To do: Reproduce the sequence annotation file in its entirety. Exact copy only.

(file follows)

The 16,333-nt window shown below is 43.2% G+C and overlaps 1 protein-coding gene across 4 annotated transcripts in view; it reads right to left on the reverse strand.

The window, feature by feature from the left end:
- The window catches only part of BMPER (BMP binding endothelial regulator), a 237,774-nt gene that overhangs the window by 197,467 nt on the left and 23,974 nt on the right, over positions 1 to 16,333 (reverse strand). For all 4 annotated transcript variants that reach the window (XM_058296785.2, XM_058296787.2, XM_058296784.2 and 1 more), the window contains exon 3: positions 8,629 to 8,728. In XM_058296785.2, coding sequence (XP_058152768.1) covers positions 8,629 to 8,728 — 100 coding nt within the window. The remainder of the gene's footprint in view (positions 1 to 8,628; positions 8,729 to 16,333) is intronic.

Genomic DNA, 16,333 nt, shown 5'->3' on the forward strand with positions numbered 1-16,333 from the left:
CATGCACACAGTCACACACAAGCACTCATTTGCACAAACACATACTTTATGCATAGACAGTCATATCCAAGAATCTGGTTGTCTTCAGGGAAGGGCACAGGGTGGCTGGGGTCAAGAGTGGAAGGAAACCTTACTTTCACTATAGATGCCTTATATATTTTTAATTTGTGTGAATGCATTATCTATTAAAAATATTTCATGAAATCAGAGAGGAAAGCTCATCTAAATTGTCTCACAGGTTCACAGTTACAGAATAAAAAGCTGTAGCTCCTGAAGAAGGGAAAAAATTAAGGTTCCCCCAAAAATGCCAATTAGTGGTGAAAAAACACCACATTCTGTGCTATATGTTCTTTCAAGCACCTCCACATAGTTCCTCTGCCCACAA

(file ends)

The 16,333-nt window shown below is 43.2% G+C and overlaps 1 protein-coding gene across 4 annotated transcripts in view; it reads right to left on the reverse strand.

The window, feature by feature from the left end:
- The window catches only part of BMPER (BMP binding endothelial regulator), a 237,774-nt gene that overhangs the window by 197,467 nt on the left and 23,974 nt on the right, over positions 1 to 16,333 (reverse strand). For all 4 annotated transcript variants that reach the window (XM_058296785.2, XM_058296787.2, XM_058296784.2 and 1 more), the window contains exon 3: positions 8,629 to 8,728. In XM_058296785.2, coding sequence (XP_058152768.1) covers positions 8,629 to 8,728 — 100 coding nt within the window. The remainder of the gene's footprint in view (positions 1 to 8,628; positions 8,729 to 16,333) is intronic.

Genomic DNA, 16,333 nt, shown 5'->3' on the forward strand with positions numbered 1-16,333 from the left:
CATGCACACAGTCACACACAAGCACTCATTTGCACAAACACATACTTTATGCATAGACAGTCATATCCAAGAATCTGGTTGTCTTCAGGGAAGGGCACAGGGTGGCTGGGGTCAAGAGTGGAAGGAAACCTTACTTTCACTATAGATGCCTTATATATTTTTAATTTGTGTGAATGCATTATCTATTAAAAATATTTCATGAAATCAGAGAGGAAAGCTCATCTAAATTGTCTCACAGGTTCACAGTTACAGAATAAAAAGCTGTAGCTCCTGAAGAAGGGAAAAAATTAAGGTTCCCCCAAAAATGCCAATTAGTGGTGAAAAAACACCACATTCTGTGCTATATGTTCTTTCAAGCACCTCCACATAGTTCCTCTGCCCACAA